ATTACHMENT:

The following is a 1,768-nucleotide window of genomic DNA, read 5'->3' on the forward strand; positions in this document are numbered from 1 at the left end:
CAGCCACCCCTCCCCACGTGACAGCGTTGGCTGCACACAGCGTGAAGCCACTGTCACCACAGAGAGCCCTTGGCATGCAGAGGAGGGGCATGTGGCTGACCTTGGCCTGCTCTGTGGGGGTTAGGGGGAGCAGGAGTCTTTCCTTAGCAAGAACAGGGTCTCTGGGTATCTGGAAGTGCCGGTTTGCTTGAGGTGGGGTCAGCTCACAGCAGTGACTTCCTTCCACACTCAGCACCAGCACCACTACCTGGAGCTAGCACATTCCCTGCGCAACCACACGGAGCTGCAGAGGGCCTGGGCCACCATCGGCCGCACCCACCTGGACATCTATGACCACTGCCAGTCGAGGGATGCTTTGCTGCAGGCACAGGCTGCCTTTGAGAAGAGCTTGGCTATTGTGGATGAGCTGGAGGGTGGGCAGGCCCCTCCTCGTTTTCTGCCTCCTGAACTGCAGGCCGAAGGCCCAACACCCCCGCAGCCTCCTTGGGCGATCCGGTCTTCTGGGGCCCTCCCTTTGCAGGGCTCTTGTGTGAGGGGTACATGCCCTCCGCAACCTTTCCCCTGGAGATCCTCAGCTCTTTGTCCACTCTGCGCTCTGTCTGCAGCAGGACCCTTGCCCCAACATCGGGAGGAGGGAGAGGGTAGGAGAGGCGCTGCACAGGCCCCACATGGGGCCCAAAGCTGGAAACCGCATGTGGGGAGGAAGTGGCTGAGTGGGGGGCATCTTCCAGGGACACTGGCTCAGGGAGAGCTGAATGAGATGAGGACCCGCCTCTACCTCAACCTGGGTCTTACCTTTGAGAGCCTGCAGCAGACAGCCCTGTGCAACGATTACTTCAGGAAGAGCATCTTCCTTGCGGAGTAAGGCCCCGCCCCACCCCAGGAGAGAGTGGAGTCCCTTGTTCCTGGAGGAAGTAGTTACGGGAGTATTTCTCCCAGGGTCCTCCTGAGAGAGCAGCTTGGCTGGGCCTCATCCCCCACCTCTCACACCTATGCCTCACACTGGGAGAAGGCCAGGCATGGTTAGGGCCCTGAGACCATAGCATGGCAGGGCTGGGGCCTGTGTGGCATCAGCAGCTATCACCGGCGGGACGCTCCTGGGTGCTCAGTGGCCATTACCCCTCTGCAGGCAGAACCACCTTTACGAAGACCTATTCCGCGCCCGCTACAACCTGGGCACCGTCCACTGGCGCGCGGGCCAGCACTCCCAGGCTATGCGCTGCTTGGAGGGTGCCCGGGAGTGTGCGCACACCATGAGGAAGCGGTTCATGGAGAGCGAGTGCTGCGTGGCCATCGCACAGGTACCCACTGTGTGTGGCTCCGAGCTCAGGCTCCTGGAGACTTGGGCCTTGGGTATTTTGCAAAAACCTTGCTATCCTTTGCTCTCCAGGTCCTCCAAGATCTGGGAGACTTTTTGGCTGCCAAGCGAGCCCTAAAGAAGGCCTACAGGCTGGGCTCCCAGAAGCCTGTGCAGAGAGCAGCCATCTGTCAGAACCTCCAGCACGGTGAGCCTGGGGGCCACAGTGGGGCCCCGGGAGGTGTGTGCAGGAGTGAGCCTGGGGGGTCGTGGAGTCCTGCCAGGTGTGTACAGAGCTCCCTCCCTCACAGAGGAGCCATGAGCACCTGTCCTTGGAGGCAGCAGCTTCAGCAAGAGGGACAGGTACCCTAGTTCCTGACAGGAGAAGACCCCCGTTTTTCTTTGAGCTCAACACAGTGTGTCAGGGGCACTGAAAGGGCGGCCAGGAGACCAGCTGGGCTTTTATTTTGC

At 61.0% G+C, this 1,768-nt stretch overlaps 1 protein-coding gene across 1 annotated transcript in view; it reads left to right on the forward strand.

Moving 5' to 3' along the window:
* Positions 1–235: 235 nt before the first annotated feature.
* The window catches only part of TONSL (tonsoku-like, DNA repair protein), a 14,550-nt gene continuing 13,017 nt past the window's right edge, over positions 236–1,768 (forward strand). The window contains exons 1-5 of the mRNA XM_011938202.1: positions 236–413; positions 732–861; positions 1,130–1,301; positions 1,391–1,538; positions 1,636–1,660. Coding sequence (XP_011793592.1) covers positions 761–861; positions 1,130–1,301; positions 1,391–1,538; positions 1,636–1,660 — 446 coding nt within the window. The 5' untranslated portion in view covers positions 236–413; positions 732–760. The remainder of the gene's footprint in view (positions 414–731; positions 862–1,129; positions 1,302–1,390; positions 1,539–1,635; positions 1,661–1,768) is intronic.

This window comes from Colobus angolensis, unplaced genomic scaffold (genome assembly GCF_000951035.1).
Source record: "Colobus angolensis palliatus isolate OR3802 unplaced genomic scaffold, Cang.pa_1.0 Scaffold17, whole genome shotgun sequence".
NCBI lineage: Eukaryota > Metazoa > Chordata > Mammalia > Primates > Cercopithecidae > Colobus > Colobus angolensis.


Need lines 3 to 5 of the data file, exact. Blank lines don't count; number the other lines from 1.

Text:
At 61.0% G+C, this 1,768-nt stretch overlaps 1 protein-coding gene across 1 annotated transcript in view; it reads left to right on the forward strand.

Moving 5' to 3' along the window:
* Positions 1–235: 235 nt before the first annotated feature.